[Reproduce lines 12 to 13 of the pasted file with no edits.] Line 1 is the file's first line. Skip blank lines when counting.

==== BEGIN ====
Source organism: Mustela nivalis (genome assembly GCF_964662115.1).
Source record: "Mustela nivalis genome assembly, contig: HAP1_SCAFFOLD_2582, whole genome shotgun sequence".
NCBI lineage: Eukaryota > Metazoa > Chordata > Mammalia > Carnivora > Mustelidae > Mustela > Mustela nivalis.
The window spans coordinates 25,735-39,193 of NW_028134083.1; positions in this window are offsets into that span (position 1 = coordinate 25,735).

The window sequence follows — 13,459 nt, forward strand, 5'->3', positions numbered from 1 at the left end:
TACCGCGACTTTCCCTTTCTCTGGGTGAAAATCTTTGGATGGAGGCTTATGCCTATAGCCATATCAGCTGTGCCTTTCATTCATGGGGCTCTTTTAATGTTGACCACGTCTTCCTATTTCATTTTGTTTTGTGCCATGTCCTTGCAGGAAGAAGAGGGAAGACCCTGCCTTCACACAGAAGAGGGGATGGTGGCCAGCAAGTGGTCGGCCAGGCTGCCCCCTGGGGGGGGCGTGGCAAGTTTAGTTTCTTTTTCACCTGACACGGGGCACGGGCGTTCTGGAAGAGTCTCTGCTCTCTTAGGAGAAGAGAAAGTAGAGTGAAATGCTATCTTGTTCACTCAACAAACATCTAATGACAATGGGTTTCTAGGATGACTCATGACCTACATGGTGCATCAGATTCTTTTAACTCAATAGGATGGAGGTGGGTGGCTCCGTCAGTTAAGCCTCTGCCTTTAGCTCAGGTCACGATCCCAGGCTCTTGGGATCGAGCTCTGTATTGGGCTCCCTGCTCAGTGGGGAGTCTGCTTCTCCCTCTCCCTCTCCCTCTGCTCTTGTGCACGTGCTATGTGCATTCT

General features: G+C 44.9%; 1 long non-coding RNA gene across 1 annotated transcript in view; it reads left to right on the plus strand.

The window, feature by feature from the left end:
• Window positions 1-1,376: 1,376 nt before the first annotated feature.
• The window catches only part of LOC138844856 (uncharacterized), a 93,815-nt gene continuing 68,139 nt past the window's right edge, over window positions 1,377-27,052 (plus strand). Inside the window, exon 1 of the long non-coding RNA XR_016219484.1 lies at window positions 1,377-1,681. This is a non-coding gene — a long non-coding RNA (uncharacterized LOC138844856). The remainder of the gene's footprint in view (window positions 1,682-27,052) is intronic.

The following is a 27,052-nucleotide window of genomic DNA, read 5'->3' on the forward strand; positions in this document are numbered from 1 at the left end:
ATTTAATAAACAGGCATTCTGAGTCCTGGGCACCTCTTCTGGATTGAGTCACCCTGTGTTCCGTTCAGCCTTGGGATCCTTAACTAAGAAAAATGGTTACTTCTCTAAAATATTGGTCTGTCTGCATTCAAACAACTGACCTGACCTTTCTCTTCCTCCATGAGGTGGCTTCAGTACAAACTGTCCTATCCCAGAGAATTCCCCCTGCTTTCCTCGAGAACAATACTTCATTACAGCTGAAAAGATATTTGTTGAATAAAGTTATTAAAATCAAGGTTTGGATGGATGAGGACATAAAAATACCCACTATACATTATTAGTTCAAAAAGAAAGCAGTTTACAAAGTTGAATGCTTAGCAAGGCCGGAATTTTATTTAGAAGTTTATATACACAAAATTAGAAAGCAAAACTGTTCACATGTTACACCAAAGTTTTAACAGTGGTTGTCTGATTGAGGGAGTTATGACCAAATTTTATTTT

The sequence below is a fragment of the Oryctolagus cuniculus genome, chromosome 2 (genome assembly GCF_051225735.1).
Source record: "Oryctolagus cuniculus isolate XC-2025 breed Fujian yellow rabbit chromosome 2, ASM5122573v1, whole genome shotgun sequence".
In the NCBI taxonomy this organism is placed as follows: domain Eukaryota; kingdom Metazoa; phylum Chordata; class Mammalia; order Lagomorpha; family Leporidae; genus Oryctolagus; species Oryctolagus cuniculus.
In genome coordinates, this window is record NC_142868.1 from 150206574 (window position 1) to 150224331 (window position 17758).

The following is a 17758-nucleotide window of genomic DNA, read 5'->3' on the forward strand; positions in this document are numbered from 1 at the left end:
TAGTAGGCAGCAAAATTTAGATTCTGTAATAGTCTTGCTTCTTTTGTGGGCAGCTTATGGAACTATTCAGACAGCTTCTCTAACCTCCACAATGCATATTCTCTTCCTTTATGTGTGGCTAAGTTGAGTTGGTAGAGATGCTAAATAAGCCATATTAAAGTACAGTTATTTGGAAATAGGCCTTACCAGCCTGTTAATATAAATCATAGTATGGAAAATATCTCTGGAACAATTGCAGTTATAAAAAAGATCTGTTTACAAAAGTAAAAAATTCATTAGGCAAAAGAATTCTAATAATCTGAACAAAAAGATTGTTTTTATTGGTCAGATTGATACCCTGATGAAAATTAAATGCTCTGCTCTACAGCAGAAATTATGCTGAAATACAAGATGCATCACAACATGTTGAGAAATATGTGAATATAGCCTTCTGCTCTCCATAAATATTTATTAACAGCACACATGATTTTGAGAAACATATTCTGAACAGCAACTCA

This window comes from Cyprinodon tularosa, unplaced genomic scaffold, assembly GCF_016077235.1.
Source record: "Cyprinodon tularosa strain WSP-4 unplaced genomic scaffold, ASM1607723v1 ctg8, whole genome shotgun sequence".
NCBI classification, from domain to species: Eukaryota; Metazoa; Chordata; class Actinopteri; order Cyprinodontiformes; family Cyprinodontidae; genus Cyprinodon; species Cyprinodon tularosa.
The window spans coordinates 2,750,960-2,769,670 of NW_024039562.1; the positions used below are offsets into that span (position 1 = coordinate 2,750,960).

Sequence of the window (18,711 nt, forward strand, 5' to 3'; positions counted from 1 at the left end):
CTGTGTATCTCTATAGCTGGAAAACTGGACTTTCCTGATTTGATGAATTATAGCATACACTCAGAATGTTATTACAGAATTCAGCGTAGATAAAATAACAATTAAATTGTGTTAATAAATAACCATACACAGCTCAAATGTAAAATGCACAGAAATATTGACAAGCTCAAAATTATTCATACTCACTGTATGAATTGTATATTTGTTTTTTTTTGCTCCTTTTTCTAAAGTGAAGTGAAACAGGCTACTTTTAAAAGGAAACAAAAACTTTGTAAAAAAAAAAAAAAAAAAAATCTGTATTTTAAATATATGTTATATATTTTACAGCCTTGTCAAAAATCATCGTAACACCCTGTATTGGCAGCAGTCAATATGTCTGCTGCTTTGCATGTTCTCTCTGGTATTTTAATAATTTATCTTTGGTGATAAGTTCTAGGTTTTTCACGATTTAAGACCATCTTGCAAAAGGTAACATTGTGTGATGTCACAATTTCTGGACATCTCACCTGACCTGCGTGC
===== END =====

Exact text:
ATTTAATAAACAGGCATTCTGAGTCCTGGGCACCTCTTCTGGATTGAGTCACCCTGTGTTCCGTTCAGCCTTGGGATCCTTAACTAAGAAAAATGGTTACTTCTCTAAAATATTGGTCTGTCTGCATTCAAACAACTGACCTGACCTTTCTCTTCCTCCATGAGGTGGCTTCAGTACAAACTGTCCTATCCCAGAGAATTCCCCCTGCTTTCCTCGAGAACAATACTTCATTACAGCTGAAAAGATATTTGTTGAATAAAGTTATTAAAATCAAGGTTTGGATGGATGAGGACATAAAAATACCCACTATACATTATTAGTTCAAAAAGAAAGCAGTTTACAAAGTTGAATGCTTAGCAAGGCCGGAATTTTATTTAGAAGTTTATATACACAAAATTAGAAAGCAAAACTGTTCACATGTTACACCAAAGTTTTAACAGTGGTTGTCTGATTGAGGGAGTTATGACCAAATTTTATTTT

The sequence below is a fragment of the Oryctolagus cuniculus genome, chromosome 2 (genome assembly GCF_051225735.1).